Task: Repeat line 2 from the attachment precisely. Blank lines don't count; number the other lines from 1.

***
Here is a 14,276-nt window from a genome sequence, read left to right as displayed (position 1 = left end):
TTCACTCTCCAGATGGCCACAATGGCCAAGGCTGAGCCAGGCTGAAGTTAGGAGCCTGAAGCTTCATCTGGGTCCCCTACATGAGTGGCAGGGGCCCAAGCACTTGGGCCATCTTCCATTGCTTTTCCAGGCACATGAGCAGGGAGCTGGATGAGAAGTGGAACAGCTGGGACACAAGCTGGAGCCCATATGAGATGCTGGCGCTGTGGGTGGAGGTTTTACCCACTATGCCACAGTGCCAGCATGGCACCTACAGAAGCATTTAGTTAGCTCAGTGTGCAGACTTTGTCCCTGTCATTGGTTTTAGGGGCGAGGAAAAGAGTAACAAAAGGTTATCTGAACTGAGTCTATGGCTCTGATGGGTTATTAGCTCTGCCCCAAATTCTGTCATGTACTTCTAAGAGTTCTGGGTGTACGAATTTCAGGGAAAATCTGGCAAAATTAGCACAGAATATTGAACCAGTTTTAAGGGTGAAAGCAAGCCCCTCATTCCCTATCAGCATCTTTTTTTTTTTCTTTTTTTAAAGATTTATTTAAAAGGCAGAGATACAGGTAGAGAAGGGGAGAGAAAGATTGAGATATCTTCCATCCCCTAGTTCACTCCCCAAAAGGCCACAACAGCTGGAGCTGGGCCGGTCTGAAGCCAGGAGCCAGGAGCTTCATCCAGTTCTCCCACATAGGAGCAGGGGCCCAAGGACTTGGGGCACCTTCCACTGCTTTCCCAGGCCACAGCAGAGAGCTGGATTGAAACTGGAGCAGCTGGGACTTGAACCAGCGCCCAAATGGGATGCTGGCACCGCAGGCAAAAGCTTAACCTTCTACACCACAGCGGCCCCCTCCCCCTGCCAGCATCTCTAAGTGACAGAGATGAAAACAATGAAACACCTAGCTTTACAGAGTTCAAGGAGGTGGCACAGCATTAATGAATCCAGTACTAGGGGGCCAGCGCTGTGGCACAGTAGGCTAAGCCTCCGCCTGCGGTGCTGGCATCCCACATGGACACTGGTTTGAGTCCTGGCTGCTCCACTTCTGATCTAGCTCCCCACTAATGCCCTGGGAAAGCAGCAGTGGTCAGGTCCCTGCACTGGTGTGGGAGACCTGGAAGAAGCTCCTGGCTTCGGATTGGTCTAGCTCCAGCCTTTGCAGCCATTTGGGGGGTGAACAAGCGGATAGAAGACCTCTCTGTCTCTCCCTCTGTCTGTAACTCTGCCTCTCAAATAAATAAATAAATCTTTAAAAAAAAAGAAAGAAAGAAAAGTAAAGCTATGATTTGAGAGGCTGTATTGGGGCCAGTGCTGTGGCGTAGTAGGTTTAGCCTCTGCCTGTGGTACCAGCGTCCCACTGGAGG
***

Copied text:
TTCACTCTCCAGATGGCCACAATGGCCAAGGCTGAGCCAGGCTGAAGTTAGGAGCCTGAAGCTTCATCTGGGTCCCCTACATGAGTGGCAGGGGCCCAAGCACTTGGGCCATCTTCCATTGCTTTTCCAGGCACATGAGCAGGGAGCTGGATGAGAAGTGGAACAGCTGGGACACAAGCTGGAGCCCATATGAGATGCTGGCGCTGTGGGTGGAGGTTTTACCCACTATGCCACAGTGCCAGCATGGCACCTACAGAAGCATTTAGTTAGCTCAGTGTGCAGACTTTGTCCCTGTCATTGGTTTTAGGGGCGAGGAAAAGAGTAACAAAAGGTTATCTGAACTGAGTCTATGGCTCTGATGGGTTATTAGCTCTGCCCCAAATTCTGTCATGTACTTCTAAGAGTTCTGGGTGTACGAATTTCAGGGAAAATCTGGCAAAATTAGCACAGAATATTGAACCAGTTTTAAGGGTGAAAGCAAGCCCCTCATTCCCTATCAGCATCTTTTTTTTTTTCTTTTTTTAAAGATTTATTTAAAAGGCAGAGATACAGGTAGAGAAGGGGAGAGAAAGATTGAGATATCTTCCATCCCCTAGTTCACTCCCCAAAAGGCCACAACAGCTGGAGCTGGGCCGGTCTGAAGCCAGGAGCCAGGAGCTTCATCCAGTTCTCCCACATAGGAGCAGGGGCCCAAGGACTTGGGGCACCTTCCACTGCTTTCCCAGGCCACAGCAGAGAGCTGGATTGAAACTGGAGCAGCTGGGACTTGAACCAGCGCCCAAATGGGATGCTGGCACCGCAGGCAAAAGCTTAACCTTCTACACCACAGCGGCCCCCTCCCCCTGCCAGCATCTCTAAGTGACAGAGATGAAAACAATGAAACACCTAGCTTTACAGAGTTCAAGGAGGTGGCACAGCATTAATGAATCCAGTACTAGGGGGCCAGCGCTGTGGCACAGTAGGCTAAGCCTCCGCCTGCGGTGCTGGCATCCCACATGGACACTGGTTTGAGTCCTGGCTGCTCCACTTCTGATCTAGCTCCCCACTAATGCCCTGGGAAAGCAGCAGTGGTCAGGTCCCTGCACTGGTGTGGGAGACCTGGAAGAAGCTCCTGGCTTCGGATTGGTCTAGCTCCAGCCTTTGCAGCCATTTGGGGGGTGAACAAGCGGATAGAAGACCTCTCTGTCTCTCCCTCTGTCTGTAACTCTGCCTCTCAAATAAATAAATAAATCTTTAAAAAAAAAGAAAGAAAGAAAAGTAAAGCTATGATTTGAGAGGCTGTATTGGGGCCAGTGCTGTGGCGTAGTAGGTTTAGCCTCTGCCTGTGGTACCAGCGTCCCACTGGAGG